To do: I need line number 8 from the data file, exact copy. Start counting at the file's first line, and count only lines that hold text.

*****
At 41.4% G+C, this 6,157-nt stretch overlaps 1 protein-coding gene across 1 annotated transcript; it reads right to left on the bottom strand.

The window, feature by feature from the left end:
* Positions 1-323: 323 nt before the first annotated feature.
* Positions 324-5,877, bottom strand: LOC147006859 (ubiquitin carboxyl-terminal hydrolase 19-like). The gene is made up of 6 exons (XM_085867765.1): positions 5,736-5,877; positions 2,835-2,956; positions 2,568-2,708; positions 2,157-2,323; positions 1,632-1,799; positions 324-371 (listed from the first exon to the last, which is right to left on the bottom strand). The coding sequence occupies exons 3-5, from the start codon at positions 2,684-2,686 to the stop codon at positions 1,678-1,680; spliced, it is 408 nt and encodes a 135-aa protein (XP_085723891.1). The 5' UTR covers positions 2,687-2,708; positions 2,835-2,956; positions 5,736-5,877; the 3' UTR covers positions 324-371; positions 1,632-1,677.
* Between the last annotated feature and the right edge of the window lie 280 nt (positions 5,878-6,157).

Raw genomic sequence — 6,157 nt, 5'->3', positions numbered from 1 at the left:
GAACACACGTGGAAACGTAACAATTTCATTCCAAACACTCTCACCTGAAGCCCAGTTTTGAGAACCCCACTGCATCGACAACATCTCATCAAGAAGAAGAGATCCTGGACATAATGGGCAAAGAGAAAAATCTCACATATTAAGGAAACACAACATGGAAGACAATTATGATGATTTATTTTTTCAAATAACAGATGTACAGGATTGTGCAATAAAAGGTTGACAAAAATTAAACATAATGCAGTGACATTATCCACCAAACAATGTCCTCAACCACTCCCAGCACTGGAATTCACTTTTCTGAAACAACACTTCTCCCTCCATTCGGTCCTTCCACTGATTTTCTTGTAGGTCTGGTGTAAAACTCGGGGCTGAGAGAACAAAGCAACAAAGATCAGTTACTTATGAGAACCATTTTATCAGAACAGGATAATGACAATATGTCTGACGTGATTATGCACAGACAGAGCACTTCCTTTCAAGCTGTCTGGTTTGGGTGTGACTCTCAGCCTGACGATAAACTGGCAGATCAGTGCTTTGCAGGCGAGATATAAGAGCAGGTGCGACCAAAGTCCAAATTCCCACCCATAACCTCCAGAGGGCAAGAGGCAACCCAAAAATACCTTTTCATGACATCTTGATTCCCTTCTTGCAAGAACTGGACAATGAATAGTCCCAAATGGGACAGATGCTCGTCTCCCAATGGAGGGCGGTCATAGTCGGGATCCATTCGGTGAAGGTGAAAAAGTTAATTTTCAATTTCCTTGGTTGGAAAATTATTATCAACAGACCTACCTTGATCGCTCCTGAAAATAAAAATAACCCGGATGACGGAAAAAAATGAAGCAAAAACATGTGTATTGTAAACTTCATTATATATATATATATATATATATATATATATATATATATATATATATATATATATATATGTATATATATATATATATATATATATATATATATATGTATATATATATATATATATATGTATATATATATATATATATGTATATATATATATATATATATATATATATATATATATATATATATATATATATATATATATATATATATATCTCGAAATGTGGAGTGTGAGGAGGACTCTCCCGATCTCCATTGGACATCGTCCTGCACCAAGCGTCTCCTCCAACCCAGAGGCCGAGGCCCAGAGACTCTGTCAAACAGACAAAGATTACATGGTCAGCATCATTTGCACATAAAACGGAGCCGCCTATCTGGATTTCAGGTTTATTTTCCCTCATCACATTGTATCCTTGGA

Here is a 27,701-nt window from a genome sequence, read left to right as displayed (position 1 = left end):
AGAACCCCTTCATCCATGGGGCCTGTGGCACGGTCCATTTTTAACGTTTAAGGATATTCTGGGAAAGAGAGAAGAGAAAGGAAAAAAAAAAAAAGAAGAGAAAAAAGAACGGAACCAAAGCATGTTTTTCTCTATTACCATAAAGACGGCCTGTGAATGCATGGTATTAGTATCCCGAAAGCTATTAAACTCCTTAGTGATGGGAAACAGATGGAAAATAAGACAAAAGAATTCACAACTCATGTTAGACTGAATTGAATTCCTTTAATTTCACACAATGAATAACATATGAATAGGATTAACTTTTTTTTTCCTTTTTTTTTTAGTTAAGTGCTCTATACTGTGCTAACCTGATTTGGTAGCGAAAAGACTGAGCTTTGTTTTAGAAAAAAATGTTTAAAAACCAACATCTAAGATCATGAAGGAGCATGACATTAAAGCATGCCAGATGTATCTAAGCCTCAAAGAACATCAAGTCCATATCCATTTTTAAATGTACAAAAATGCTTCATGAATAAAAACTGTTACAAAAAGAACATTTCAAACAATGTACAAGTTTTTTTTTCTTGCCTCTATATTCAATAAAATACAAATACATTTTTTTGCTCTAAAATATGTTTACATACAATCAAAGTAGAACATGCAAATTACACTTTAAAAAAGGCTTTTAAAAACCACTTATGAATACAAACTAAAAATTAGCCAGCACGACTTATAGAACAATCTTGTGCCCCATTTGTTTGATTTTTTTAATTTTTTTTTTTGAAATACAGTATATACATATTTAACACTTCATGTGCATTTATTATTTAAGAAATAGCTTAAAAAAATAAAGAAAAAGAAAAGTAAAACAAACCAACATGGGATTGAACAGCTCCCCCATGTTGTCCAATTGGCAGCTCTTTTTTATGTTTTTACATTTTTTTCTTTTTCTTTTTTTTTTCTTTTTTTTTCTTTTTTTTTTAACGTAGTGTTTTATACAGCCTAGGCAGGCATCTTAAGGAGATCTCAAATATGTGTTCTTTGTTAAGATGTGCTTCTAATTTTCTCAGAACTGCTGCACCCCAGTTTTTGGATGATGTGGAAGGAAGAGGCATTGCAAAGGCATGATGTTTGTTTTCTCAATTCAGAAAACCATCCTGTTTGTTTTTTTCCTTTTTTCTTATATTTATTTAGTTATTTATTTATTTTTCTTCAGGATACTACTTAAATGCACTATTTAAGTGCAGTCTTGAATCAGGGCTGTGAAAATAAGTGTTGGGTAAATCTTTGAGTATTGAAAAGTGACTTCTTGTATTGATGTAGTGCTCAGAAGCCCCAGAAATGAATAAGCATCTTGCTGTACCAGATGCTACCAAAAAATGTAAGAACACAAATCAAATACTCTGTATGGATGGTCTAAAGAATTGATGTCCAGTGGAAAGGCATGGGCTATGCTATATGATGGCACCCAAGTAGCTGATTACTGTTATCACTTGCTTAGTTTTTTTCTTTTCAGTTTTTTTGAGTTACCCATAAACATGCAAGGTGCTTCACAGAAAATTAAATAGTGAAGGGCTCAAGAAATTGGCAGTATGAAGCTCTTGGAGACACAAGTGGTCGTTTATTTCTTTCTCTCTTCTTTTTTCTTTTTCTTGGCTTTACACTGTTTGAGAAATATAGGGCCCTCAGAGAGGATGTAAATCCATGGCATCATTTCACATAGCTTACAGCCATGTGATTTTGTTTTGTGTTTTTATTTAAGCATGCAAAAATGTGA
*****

Here is a 27,701-nt window from a genome sequence, read left to right as displayed (position 1 = left end):